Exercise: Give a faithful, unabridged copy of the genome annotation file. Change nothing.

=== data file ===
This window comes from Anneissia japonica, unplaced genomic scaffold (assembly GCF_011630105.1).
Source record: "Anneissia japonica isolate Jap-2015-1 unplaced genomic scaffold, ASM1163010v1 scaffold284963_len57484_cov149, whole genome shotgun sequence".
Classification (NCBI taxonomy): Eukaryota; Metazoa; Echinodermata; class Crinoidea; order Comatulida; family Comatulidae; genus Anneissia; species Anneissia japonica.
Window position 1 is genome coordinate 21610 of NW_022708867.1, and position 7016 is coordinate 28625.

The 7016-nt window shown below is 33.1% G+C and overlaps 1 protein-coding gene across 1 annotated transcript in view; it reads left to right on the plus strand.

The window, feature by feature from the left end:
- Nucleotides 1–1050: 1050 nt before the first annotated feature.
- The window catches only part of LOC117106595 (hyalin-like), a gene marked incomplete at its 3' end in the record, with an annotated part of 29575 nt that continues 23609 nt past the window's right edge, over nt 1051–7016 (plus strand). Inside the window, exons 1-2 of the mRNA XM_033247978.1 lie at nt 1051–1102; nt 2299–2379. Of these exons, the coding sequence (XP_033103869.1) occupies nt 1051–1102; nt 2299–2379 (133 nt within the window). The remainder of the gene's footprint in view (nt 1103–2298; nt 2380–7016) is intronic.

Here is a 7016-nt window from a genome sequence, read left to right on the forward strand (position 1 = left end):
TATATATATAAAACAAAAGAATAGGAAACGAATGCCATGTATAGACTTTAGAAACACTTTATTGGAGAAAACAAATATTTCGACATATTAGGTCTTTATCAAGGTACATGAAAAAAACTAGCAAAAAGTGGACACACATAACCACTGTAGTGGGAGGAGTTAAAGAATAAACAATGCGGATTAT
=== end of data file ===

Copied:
This window comes from Anneissia japonica, unplaced genomic scaffold (assembly GCF_011630105.1).
Source record: "Anneissia japonica isolate Jap-2015-1 unplaced genomic scaffold, ASM1163010v1 scaffold284963_len57484_cov149, whole genome shotgun sequence".
Classification (NCBI taxonomy): Eukaryota; Metazoa; Echinodermata; class Crinoidea; order Comatulida; family Comatulidae; genus Anneissia; species Anneissia japonica.
Window position 1 is genome coordinate 21610 of NW_022708867.1, and position 7016 is coordinate 28625.

The 7016-nt window shown below is 33.1% G+C and overlaps 1 protein-coding gene across 1 annotated transcript in view; it reads left to right on the plus strand.

The window, feature by feature from the left end:
- Nucleotides 1–1050: 1050 nt before the first annotated feature.
- The window catches only part of LOC117106595 (hyalin-like), a gene marked incomplete at its 3' end in the record, with an annotated part of 29575 nt that continues 23609 nt past the window's right edge, over nt 1051–7016 (plus strand). Inside the window, exons 1-2 of the mRNA XM_033247978.1 lie at nt 1051–1102; nt 2299–2379. Of these exons, the coding sequence (XP_033103869.1) occupies nt 1051–1102; nt 2299–2379 (133 nt within the window). The remainder of the gene's footprint in view (nt 1103–2298; nt 2380–7016) is intronic.

Here is a 7016-nt window from a genome sequence, read left to right on the forward strand (position 1 = left end):
TATATATATAAAACAAAAGAATAGGAAACGAATGCCATGTATAGACTTTAGAAACACTTTATTGGAGAAAACAAATATTTCGACATATTAGGTCTTTATCAAGGTACATGAAAAAAACTAGCAAAAAGTGGACACACATAACCACTGTAGTGGGAGGAGTTAAAGAATAAACAATGCGGATTAT